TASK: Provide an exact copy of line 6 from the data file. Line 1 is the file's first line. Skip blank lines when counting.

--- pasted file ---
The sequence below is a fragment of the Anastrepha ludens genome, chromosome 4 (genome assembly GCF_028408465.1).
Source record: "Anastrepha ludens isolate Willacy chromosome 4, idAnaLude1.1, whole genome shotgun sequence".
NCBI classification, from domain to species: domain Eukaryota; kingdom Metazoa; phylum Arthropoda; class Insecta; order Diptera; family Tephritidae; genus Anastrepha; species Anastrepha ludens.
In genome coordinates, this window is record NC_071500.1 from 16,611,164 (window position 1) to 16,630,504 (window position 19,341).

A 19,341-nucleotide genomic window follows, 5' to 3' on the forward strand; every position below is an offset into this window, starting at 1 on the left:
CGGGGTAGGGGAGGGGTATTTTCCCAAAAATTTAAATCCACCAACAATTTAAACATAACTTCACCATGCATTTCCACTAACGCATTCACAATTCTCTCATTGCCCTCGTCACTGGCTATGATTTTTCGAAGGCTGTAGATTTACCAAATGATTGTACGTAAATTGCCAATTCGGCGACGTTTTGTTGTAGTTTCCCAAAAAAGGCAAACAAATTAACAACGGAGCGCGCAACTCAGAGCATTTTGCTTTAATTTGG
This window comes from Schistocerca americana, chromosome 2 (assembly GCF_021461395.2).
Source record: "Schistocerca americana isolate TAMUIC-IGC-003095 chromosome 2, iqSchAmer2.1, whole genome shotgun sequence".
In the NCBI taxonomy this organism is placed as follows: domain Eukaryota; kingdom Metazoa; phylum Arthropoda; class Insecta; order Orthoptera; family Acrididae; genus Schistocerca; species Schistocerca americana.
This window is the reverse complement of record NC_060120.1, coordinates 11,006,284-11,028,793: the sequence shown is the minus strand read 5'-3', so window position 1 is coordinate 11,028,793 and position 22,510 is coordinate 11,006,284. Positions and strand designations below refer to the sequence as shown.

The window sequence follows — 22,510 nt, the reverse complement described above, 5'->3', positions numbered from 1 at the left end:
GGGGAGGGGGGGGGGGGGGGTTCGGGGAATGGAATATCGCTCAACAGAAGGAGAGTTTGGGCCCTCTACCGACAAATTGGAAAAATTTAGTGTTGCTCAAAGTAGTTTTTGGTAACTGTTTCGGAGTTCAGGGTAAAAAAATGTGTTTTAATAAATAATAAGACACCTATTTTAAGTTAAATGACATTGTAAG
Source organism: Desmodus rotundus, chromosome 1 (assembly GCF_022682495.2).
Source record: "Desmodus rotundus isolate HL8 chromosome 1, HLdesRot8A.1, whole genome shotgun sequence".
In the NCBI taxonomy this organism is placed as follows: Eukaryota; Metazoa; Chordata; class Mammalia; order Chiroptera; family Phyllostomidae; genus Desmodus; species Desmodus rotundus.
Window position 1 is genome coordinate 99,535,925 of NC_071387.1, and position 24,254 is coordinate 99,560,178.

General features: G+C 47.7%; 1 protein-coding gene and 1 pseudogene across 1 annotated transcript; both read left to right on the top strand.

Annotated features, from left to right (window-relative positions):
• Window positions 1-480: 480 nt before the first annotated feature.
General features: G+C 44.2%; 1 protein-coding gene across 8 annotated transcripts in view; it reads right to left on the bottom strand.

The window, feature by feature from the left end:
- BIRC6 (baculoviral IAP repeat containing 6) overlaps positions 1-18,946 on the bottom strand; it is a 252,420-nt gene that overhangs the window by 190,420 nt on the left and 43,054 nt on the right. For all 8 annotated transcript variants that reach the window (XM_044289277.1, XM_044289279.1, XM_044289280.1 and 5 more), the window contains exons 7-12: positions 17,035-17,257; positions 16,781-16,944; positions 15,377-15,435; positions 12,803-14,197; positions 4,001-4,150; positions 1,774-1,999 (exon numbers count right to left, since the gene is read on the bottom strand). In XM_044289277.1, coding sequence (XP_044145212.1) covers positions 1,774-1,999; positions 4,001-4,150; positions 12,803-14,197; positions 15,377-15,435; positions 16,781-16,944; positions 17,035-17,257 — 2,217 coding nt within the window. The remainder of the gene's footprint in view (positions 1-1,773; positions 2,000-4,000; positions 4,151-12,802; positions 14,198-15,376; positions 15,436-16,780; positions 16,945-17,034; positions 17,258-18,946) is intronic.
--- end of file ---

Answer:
CGGGGTAGGGGAGGGGTATTTTCCCAAAAATTTAAATCCACCAACAATTTAAACATAACTTCACCATGCATTTCCACTAACGCATTCACAATTCTCTCATTGCCCTCGTCACTGGCTATGATTTTTCGAAGGCTGTAGATTTACCAAATGATTGTACGTAAATTGCCAATTCGGCGACGTTTTGTTGTAGTTTCCCAAAAAAGGCAAACAAATTAACAACGGAGCGCGCAACTCAGAGCATTTTGCTTTAATTTGG